Muslims and prayer

A ReachAcross worker reflects on a recent but not uncommon encounter...

“How can you claim to love God? You never pray to him! I have never seen you pray!” my Muslim friend exclaimed. He had been watching me for a long time and deduced that Christians evidently never prayed. For him, as a devout Muslim, the five daily prayers, salat, were self-evident and a reflection of his love for Allah. Although there are different types of prayer in Islam, the most important and obligatory one is once a week in church. Some ask why we do not pray five times a day and are subsequently surprised when we say that five times a day would not be enough and that we talk to God all the time. If we share our lives with Muslims, our conversations will inevitably turn to prayer. When we tell Muslims what prayer means to us, they are often deeply moved: I often have heard the words “When you Christians pray, God hears!”

As friendships develop, the question may arise as to whether Christians and Muslims can pray together. Since Muslims and Christians have a fundamentally different understanding of God’s nature, character and His revelation, praying together is not truly possible. Jesus taught that we can address God as “Father” which is not possible in Muslim theology. Furthermore, in the Bible God gives us promises we can depend on, but according to Muslims, this would restrict Allah’s omnipotence and sovereignty and be a blasphemous idea.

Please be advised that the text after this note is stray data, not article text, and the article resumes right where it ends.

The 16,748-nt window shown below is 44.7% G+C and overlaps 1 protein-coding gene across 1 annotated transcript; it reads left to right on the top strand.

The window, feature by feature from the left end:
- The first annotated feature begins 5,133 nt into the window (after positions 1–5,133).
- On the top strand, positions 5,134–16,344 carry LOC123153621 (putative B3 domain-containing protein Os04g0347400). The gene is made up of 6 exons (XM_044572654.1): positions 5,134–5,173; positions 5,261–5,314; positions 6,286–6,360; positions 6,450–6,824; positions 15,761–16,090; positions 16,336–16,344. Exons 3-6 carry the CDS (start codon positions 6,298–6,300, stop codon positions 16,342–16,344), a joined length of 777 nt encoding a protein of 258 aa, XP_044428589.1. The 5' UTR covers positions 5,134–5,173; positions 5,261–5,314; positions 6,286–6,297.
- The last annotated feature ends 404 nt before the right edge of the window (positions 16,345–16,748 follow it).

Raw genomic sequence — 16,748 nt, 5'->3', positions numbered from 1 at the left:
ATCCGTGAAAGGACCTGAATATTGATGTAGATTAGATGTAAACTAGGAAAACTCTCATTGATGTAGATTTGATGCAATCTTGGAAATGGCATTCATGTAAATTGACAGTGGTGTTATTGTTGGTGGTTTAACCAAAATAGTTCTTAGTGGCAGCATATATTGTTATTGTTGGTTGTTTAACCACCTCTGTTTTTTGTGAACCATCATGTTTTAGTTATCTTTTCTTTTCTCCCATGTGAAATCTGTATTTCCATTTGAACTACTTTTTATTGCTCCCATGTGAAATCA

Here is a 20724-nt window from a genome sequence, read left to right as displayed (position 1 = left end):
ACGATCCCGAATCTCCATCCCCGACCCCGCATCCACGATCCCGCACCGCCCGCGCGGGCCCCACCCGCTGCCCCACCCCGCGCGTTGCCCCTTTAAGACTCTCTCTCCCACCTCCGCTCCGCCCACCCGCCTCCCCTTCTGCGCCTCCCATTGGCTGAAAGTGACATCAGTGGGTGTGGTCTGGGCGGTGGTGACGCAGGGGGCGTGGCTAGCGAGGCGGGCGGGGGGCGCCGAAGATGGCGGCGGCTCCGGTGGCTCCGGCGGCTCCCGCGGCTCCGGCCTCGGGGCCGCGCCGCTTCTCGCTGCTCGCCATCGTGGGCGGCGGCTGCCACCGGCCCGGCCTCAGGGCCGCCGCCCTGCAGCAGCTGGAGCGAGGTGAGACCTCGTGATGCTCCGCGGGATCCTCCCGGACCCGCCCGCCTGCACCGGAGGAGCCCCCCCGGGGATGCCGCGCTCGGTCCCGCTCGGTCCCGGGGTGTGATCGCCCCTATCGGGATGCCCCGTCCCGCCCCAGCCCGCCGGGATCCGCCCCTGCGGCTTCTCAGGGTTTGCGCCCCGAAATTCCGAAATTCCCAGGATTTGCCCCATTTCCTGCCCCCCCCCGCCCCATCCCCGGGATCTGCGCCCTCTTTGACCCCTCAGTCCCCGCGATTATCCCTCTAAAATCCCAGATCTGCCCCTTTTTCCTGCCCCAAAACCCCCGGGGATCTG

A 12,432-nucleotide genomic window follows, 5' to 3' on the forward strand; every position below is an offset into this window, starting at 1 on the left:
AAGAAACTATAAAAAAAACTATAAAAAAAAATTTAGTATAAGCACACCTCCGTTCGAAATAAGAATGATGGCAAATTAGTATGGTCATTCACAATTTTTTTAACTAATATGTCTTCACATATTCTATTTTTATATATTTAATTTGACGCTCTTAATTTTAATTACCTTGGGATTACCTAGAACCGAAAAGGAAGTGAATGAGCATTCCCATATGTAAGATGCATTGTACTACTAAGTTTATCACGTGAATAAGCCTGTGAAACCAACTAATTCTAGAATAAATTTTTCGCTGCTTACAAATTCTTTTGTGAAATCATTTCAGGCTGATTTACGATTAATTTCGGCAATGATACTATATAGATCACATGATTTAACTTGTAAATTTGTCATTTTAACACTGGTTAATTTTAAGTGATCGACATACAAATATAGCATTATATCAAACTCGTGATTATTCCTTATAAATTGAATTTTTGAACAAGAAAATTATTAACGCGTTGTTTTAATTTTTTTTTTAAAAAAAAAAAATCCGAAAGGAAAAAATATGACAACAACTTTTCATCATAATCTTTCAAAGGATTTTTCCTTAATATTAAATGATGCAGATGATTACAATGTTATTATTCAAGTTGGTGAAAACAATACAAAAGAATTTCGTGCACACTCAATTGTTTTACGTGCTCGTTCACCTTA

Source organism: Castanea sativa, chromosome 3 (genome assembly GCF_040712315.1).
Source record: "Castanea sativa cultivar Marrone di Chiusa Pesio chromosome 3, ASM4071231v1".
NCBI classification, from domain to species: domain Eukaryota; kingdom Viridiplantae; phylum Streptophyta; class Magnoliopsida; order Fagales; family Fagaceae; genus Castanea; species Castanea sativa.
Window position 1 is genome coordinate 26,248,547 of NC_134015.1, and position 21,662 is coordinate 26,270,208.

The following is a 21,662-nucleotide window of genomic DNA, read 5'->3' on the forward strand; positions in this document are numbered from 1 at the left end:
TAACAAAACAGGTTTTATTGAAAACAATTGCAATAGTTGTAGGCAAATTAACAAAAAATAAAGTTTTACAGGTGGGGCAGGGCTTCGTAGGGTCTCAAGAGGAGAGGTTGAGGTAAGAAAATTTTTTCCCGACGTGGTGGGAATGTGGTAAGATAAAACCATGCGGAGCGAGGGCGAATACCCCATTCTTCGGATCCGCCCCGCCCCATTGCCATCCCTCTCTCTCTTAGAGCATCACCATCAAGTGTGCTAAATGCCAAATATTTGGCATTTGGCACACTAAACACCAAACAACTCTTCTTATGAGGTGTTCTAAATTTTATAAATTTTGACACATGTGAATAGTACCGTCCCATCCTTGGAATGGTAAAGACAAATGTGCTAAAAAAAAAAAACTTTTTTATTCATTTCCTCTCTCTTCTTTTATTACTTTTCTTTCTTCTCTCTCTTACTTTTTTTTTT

However, we can offer to pray for Muslims in their presence. It is rare for this offer to be refused - Muslims are usually pleased by our compassionate concern to bring their issues before God. We can also explain that we pray “in the name of Jesus”, as we can approach God with confidence and trust because Jesus made it possible for us. It may be helpful to explain habits we form when praying: for example, Muslims will not associate, for example, folded hands and closed eyes with prayer if this is your custom.

Prayer is not a strategy to convey an idea to people, but a natural expression of our relationship with God and a way to bring other people’s needs before Him. Muslims are often deeply impacted by seeing us speak so freely and confidently with God and are touched by our prayers for them. They can also appreciate it when we thank God for the food before having a meal together.

Sometimes I have wondered if it would be risky to bring concrete concerns from Muslims before God, in their presence, and how it would affect them if our prayers were not answered. What would happen, for example, if I pray that God gives a childless couple a child? He may have completely other plans for them.

God promises that He will answer our prayer, but that does not mean he promises to make our wishes come true. I find it helpful to remember this so that I can pray for the childless couple knowing that either God will give them a child, or carry them through their lack and need with His loving care.

This article originally appeared in the March 2018 edition of ReachAcross News and is used with permission. ReachAcross is an Affinity Associate Member and exists to share the gospel with Muslims and serve them in practical ways throughout the world: in the traditional heartlands of Islam, in the west, and wherever they may be found. For more information visit


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